The nitrogen-bearing atmosphere can be comprised of nitrogen, ammonia, mixtures of the two, and mixtures of them with other non-oxidizing gases. The term non-oxidizing gases as used herein refers to hydrogen or inert gases such as argon. Ammonia is the preferred atmosphere. The presence of moisture and/or oxygen severely affects the nitriding rate.

In order to avoid the formation of an excessive number of chromium nitrides at the grain boundaries, it is desirable, but not always necessary, to remove excess nitrogen; the amount over that necessary to react with the referred to nitride forming elements, and possibly elements such as molybdenum, tungsten and aluminum. Chromium nitride formation removes chromium from solid solution, thus reducing the materials' corrosion and oxidation resistance. Moreover, chromium nitrides embrittle the alloy. On the other hand, nitrides of elements such as molybdenum, tungsten and aluminum are often helpful, but not necessary. Removal of nitrogen can be effected by treating the alloy at an elevated temperature in a vacuum, or with a purging gas non-reactive with the alloy, e.g., hydrogen. Temperatures in excess of 1800 F are generally employed.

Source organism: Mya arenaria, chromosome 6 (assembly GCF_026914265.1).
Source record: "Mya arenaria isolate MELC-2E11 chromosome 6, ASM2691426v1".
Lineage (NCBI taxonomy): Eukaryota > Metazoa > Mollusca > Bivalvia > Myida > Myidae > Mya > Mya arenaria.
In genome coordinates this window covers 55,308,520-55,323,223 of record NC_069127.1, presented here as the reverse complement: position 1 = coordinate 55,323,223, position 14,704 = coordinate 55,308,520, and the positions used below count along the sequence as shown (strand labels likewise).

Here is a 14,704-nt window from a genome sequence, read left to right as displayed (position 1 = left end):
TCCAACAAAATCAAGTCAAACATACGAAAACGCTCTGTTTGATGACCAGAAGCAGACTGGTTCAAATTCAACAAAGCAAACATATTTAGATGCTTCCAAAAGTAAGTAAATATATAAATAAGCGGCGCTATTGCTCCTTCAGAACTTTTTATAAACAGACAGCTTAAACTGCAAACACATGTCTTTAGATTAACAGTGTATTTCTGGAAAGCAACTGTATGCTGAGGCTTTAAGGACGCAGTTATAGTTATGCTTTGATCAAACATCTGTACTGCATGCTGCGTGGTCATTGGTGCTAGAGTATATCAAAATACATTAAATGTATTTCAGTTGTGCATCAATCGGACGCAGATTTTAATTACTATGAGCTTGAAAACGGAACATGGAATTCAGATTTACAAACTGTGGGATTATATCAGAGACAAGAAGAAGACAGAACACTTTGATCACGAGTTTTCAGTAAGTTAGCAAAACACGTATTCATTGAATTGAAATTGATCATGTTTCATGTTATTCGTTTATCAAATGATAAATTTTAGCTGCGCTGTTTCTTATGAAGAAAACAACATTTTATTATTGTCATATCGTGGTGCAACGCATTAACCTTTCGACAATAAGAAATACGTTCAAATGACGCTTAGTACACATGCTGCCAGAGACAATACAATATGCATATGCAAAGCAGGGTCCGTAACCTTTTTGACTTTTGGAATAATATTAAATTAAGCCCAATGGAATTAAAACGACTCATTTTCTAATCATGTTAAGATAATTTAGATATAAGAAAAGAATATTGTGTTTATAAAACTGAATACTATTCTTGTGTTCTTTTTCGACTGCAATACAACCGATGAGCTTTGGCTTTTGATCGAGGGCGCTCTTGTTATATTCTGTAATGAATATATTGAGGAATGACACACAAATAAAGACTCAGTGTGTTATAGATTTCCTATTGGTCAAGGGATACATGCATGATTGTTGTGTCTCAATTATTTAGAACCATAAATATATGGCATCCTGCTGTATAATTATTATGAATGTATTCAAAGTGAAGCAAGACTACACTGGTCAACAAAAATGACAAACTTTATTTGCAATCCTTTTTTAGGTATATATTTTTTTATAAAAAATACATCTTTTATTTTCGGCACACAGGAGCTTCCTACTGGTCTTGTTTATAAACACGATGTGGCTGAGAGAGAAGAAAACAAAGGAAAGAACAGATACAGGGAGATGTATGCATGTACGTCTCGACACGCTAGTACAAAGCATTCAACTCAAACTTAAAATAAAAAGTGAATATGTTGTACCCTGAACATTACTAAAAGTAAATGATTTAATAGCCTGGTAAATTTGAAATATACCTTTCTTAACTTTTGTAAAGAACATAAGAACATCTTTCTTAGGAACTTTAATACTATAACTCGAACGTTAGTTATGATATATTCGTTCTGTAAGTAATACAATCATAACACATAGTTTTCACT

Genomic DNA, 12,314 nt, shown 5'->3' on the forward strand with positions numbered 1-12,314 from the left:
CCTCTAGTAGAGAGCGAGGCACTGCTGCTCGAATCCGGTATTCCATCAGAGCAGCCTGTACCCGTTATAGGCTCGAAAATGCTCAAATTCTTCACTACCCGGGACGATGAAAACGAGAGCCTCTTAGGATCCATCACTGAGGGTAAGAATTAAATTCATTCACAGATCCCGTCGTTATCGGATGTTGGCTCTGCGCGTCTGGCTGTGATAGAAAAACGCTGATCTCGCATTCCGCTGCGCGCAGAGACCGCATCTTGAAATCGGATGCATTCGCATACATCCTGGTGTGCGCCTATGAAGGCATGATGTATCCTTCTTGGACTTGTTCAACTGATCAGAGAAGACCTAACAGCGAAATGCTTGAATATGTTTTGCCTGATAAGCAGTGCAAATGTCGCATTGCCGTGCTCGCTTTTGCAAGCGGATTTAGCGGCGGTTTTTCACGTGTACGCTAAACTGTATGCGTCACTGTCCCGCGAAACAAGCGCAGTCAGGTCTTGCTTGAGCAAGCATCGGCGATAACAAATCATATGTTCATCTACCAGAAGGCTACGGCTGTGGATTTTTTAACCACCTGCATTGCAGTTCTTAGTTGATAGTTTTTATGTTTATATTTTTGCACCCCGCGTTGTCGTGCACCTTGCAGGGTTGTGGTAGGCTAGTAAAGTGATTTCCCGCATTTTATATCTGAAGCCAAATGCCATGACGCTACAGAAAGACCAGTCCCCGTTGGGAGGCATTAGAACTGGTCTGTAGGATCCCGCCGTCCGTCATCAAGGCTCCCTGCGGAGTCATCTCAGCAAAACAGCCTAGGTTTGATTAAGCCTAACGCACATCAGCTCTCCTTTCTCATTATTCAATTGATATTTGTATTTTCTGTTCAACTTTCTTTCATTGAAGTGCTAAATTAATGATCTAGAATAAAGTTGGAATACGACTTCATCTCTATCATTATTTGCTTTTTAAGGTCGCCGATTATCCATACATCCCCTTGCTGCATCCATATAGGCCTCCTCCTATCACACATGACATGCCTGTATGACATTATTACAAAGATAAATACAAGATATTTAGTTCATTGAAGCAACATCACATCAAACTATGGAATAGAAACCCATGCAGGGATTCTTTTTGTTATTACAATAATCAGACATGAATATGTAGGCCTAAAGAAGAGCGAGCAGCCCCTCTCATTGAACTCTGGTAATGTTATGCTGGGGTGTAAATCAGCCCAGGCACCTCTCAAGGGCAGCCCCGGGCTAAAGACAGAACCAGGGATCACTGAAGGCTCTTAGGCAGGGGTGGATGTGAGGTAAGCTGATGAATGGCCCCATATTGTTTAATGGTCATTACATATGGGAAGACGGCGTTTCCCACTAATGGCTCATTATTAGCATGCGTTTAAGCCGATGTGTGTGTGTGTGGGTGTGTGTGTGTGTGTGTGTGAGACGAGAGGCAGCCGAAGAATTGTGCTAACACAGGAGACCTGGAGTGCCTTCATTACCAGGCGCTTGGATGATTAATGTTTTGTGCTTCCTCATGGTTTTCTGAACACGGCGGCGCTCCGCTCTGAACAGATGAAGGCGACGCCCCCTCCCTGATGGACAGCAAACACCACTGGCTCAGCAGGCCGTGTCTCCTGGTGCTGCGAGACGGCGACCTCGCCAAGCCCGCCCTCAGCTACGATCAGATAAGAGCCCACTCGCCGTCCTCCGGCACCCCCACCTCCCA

The following examples are illustrative of several embodiments of the invention.

EXAMPLE I

A sample (Sample A) of a cobalt-base alloy was nitrided at a temperature of 1900 F in ammonia substantially free of moisture and oxygen; and purged of excess nitrogen at a temperature of 2000 F in an atmosphere of dry hydrogen. The sample was 5.6 mils thick, and had the following nominal composition:

Cr -- 25%

Ni -- 15%

Ti -- 2%

Mo -- 6%

Fe -- 1%

C -- <0.08%

co -- 51%

The nitrided alloy was subsequently tested at 2000 F to determine its high temperature tensile properties. Another sample (Sample B) of the same cobalt-base alloy was similarly tested. This sample was not nitrided. Its thickness was 5.5 mils. The results of the tests appear hereinbelow in Table I.

              TABLE I______________________________________          Sample A Sample B______________________________________0.2% Yield Strength            18.0       3.35  (ksi)Ultimate Tensile Strength            27.0       7.60  (ksi)% Elongation in  1.6        11.9  11/4"______________________________________

From Table I it is clear that the nitrided sample (Sample A) is considerably stronger than the sample which was not nitrided. The nitrided sample had approximately 4 volume percent of titanium nitride.

EXAMPLE II